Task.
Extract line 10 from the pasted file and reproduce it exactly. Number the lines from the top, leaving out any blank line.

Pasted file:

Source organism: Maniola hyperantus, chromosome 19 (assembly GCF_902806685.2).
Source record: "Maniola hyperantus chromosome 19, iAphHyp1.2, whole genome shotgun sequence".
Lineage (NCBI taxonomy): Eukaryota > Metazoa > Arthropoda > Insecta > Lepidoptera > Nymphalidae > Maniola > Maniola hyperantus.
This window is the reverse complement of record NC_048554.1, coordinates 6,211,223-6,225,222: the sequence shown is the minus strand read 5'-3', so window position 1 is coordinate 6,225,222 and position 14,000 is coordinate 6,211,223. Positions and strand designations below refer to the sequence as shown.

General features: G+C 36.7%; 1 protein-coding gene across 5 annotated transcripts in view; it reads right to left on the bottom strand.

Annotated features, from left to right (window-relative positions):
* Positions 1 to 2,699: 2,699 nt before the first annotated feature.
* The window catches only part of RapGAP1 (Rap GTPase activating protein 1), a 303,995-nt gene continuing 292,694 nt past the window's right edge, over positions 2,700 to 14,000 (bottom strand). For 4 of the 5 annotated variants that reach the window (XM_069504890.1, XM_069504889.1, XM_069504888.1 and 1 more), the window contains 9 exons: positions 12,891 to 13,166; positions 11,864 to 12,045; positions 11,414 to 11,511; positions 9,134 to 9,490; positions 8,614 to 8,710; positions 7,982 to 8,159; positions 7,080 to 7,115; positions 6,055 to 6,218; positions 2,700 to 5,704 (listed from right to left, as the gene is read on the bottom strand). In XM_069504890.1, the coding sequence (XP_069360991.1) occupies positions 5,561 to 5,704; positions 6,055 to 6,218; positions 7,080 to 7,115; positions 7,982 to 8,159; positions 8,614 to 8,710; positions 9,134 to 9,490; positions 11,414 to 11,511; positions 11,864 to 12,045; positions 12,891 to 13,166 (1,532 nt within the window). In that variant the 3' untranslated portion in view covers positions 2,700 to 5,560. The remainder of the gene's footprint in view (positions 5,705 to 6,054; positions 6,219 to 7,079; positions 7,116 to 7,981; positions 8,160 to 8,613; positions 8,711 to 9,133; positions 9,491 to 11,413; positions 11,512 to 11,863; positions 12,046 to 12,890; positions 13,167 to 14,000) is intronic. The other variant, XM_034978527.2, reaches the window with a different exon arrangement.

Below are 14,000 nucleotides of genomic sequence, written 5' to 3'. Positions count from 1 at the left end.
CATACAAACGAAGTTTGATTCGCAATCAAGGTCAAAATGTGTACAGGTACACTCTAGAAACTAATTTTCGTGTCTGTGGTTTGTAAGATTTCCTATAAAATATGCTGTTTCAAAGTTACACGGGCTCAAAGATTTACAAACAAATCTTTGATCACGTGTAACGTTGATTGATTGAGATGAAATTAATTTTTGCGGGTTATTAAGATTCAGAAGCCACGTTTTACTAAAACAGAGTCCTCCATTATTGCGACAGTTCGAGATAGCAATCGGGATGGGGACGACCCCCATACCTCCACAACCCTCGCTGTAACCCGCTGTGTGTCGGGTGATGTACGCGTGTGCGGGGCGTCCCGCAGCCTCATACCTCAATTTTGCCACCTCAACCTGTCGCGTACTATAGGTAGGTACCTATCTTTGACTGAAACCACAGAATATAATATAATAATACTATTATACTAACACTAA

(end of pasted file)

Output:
CATACAAACGAAGTTTGATTCGCAATCAAGGTCAAAATGTGTACAGGTACACTCTAGAAACTAATTTTCGTGTCTGTGGTTTGTAAGATTTCCTATAAAATATGCTGTTTCAAAGTTACACGGGCTCAAAGATTTACAAACAAATCTTTGATCACGTGTAACGTTGATTGATTGAGATGAAATTAATTTTTGCGGGTTATTAAGATTCAGAAGCCACGTTTTACTAAAACAGAGTCCTCCATTATTGCGACAGTTCGAGATAGCAATCGGGATGGGGACGACCCCCATACCTCCACAACCCTCGCTGTAACCCGCTGTGTGTCGGGTGATGTACGCGTGTGCGGGGCGTCCCGCAGCCTCATACCTCAATTTTGCCACCTCAACCTGTCGCGTACTATAGGTAGGTACCTATCTTTGACTGAAACCACAGAATATAATATAATAATACTATTATACTAACACTAA